Saint Augustine of Hippo (354-430), whose feast day we celebrated on August 28. Bishop, confessor, Doctor of the Church, and one of the Four Great Fathers of the Latin Church, Augustine is one of the most influential thinkers and writers of Catholicism. His legacy in written works numbers at over 100 books, and 5,000,000 words! Within those words, the philosophy and virtues of our faith are revealed, inspiring us to a closer relationship with the Lord.
Today, we read an excerpt from the a sermon written by Saint Augustine, in which he reflects that “the City of the Lord is the Church.”
As we have heard, so also have we seen. Truly blessed Church! You have both heard and seen. You have heard the promises, and you see their fulfilment; you have heard in prophecy, and you see in the Gospel. Yes, all that has now been brought to completion was prophesied in times past. Raise up your eyes, then, and cast your gaze around the world. See God’s people, your heritage, spread to the ends of the earth. See the Scripture now fulfilled: All the kings of the earth will adore him, all the nations will serve him. See fulfilled what has been said: Be exalted above the heavens, O God, and your glory above all the earth. See him whose hands and feet were pierced by nails, whose bones were numbered as they hung upon the wood, and for whose garments they cast lots. See him reigning, whom they saw hanging upon the cross; see him enthroned in heaven, whom they despised when he walked on the earth. See the word fulfilled: All the ends of the earth shall turn to the Lord, and all nations shall worship in his sight. See all this and shout with joy: As we have heard, so also have we seen.
Deservedly then the Church is itself called from among the Gentiles: Hear, O daughter, and see, and forget your people and your father’s house. Hear and see. First you hear what you do not see; later you will see what you have heard. For he says: A people I did not know served me, as soon as they heard me they obeyed. If they obeyed as soon as they heard, it follows that they did not see. What then of the passage: Those who were not told of him will see, and they who have not heard will understand? Those to whom the prophets were not sent were the first to hear and understand the prophets, whereas those who at first did not hear them were astonished when they heard them later. Those to whom the prophets were sent remained behind, possessing the books of Scripture but not understanding the truth, possessing the tables of the law but not keeping their inheritance. As we have heard, so also have we seen also applies to us.
In the city of the Lord of hosts, in the city of our God, that is where we have heard; there too we have seen. God has made this city firm for ever. No one should say boastfully: See, here is Christ; see, he is there. Such a claim only leads to factions. But God has promised unity. The kings were gathered together in unity, not scattered through schisms. Yet perhaps that city which had gained possession of the world will at some time be overthrown? No, God has made it firm for ever. If God has made its foundation firm for ever, how can you fear that this foundation may collapse?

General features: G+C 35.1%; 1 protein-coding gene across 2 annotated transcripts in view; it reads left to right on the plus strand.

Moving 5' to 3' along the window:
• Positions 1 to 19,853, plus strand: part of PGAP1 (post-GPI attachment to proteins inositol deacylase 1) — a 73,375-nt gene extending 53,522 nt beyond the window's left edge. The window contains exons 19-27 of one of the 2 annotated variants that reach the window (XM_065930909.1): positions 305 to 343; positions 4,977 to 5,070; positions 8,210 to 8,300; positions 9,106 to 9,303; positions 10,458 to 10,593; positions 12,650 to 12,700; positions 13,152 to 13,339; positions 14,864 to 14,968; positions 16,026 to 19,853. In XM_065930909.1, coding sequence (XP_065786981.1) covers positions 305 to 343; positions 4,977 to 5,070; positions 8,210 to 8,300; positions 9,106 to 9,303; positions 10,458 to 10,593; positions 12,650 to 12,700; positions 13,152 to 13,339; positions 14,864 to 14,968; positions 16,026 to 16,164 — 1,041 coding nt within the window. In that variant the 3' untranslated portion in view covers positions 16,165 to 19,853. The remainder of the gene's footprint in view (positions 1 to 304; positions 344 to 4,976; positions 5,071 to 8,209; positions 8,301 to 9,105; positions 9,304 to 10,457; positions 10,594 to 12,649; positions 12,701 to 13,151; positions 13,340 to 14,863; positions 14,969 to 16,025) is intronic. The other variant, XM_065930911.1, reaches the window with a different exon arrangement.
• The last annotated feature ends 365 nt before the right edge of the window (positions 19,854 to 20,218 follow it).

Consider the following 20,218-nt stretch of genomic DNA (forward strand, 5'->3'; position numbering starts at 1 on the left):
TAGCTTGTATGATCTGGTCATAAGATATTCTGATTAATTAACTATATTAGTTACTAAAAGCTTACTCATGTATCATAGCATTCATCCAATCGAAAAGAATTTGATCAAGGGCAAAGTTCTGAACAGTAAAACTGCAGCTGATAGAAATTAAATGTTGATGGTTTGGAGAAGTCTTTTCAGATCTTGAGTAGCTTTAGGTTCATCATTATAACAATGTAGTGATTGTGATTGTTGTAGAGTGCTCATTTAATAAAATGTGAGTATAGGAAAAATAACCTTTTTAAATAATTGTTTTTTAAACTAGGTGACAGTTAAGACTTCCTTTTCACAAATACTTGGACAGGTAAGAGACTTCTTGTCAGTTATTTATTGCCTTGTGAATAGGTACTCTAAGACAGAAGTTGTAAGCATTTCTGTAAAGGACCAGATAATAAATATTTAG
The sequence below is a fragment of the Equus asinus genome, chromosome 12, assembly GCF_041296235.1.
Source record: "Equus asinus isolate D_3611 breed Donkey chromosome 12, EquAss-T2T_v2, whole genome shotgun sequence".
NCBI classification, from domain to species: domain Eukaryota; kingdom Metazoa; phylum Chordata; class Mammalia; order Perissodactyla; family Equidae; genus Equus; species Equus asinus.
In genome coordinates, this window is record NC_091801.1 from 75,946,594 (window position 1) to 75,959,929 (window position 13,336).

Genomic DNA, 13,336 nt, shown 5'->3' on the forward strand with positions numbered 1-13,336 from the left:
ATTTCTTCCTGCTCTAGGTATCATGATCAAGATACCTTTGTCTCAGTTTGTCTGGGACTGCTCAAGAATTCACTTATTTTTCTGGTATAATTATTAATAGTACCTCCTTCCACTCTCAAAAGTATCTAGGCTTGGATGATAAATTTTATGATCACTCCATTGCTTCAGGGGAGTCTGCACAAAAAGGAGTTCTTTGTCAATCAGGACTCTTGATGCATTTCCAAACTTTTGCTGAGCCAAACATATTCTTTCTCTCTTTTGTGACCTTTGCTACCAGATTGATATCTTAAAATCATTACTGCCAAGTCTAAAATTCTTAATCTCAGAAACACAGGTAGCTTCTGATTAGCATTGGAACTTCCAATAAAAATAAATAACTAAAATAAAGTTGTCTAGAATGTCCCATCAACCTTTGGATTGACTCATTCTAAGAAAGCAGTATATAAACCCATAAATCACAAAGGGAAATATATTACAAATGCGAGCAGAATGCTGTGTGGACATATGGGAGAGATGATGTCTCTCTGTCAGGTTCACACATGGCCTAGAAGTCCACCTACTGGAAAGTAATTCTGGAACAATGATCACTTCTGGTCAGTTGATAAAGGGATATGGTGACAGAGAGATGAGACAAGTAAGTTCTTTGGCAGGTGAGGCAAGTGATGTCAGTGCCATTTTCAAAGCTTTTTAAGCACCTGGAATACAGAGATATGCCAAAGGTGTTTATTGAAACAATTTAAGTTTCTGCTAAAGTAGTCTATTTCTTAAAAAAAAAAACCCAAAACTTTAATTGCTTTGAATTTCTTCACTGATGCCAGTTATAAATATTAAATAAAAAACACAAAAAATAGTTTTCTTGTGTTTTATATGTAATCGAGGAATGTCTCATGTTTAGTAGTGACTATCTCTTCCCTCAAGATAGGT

Why pray the Rosary every day for a year?
Each time the Blessed Virgin has appeared-- whether it be to Saint Bernadette Soubirous at Lourdes; to Lucia, Jacinta, and Francisco at Fatima; or to Mariette Beco at Banneux-- she has asserted the importance, saving grace, and power of praying the Holy Rosary on a daily basis. Based upon her words, the Rosary is penance and conversion for sinners, a pathway to peace, an end to war, and a powerful act of faith in Jesus Christ. Pope Paul VI presented the Rosary as a powerful means to reach Christ "not merely with Mary but indeed, insofar as this is possible to us, in the same way as Mary, who is certainly the one who thought about Him more than anyone else has ever done."
To show us how this is done, perhaps no one has been more eloquent than the great Cardinal Newman, who wrote: "The great power of the Rosary consists in the fact that it translates the Creed into Prayer. Of course, the Creed is already in a certain sense a prayer and a great act of homage towards God, but the Rosary brings us to meditate again on the great truth of His life and death, and brings this truth close to our hearts. Even Christians, although they know God, usually fear rather than love Him. The strength of the Rosary lies in the particular manner in which it considers these mysteries, since all our thinking about Christ is intertwined with the thought of His Mother, in the relations between Mother and Son; the Holy Family is presented to us, the home in which God lived His infinite love."
As Mary said at Fatima, "Jesus wants to use you to make Me known and loved. He wishes to establish the devotion to My Immaculate Heart throughout the world. I promise salvation to whoever embraces it; these souls will be dear to God, like flowers put by Me to adorn his throne."
| Labels: Saints